Vendors spell trouble for OpenStack, said founder of Canonical

Last week at the OpenStack Summit in Barcelona Information Age spoke to Mark Shuttleworth about the open source platform.

He said the majority of vendor projects on OpenStack didn’t work and added confusion for customers using the platform.

In what was an extensive interview, Shuttleworth focused mainly on this topic.

“So, if you look at OpenStack you can become confused by the fact that there’s a 150 projects all promoted by different vendors,” Shuttleworth told Information Age.

“If you dug into this, it is because they had products that they depended on selling, even though they don’t really make sense in the core mission of open source infrastructure as a service, which gives you VMs on demand that you can attach to disks on demand to networks on demand.”

>See also: OpenStack is great but ‘vendor nonsense’ is corrupting it

“So this is the odd thing. There’s a lot of stuff here on OpenStack that’s not working. Trove is a disaster. Sahara is a disaster, Ironic is a disaster, Triple O is a disaster. I can go on. If you look down the list of OpenStack projects most of them are going to be disasters. They’re never going to change the world, they’re not interesting, they’re not relevant.”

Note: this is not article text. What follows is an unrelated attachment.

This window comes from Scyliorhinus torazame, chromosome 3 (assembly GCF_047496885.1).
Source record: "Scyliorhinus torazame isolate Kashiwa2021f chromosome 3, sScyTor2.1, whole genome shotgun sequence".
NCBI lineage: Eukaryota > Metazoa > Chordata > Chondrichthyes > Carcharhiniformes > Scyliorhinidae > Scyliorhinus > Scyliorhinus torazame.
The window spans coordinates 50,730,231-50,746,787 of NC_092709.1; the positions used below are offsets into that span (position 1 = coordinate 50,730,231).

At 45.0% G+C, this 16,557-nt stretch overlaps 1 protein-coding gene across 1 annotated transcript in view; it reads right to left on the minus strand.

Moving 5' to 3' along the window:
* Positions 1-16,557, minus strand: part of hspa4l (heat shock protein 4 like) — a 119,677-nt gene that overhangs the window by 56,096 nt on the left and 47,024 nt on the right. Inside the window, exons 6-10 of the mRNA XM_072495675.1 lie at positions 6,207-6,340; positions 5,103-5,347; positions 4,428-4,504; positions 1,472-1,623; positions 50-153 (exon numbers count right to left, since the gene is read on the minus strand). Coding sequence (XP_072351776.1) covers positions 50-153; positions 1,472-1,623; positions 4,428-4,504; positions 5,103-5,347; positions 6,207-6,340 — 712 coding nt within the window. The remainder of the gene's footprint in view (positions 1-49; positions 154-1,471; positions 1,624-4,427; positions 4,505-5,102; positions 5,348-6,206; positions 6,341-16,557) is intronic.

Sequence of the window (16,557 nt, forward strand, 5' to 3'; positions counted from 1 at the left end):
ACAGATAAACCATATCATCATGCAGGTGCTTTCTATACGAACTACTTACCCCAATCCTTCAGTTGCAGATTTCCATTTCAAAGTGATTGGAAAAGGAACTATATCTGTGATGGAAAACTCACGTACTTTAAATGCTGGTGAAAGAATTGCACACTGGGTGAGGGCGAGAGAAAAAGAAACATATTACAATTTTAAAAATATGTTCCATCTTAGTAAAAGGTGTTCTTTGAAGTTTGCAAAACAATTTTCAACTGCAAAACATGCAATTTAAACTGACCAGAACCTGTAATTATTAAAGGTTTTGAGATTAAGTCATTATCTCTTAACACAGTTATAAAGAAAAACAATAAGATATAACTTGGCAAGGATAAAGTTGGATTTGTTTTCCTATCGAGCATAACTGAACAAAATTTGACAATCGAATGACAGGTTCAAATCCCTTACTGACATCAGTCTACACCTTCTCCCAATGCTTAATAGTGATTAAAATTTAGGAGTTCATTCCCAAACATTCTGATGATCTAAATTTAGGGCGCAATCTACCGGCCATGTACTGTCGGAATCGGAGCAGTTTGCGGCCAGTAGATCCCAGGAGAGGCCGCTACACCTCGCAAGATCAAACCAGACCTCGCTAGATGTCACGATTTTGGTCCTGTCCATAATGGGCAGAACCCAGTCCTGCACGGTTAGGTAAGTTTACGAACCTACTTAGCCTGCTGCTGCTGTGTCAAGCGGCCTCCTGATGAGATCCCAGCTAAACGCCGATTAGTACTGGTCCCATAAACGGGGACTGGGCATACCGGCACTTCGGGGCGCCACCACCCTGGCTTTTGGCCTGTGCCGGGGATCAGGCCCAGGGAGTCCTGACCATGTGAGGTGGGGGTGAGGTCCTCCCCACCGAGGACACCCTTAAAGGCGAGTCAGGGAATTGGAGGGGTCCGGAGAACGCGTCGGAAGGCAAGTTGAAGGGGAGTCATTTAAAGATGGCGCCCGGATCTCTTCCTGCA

The big tent

He went on to suggest, however, that this “vendor nonsense has started to collapse.”

“I call it the collapse of the big tent”.

Open source

Despite this confusion Shuttleworth remained adamant that OpenStack is the best open source method to build a successful cloud architecture.

>See also: Achieving true enterprise-level interoperability

This is achievable, Shuttleworth suggests, by focusing on the 3 core pieces that matter to OpenStack: compute, network and storage.

“You need to focus on the operations of OpenStack, and you’ll need new tools to do that really well. Not your own team hacking around with Puppet and Chef. No one has succeeded like that, they get stuck.”

These “new tools” must be able to operate big software.

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Nick Ismail

Nick Ismail is the editor for Information Age. He has a particular interest in smart technologies, AI and cyber security.

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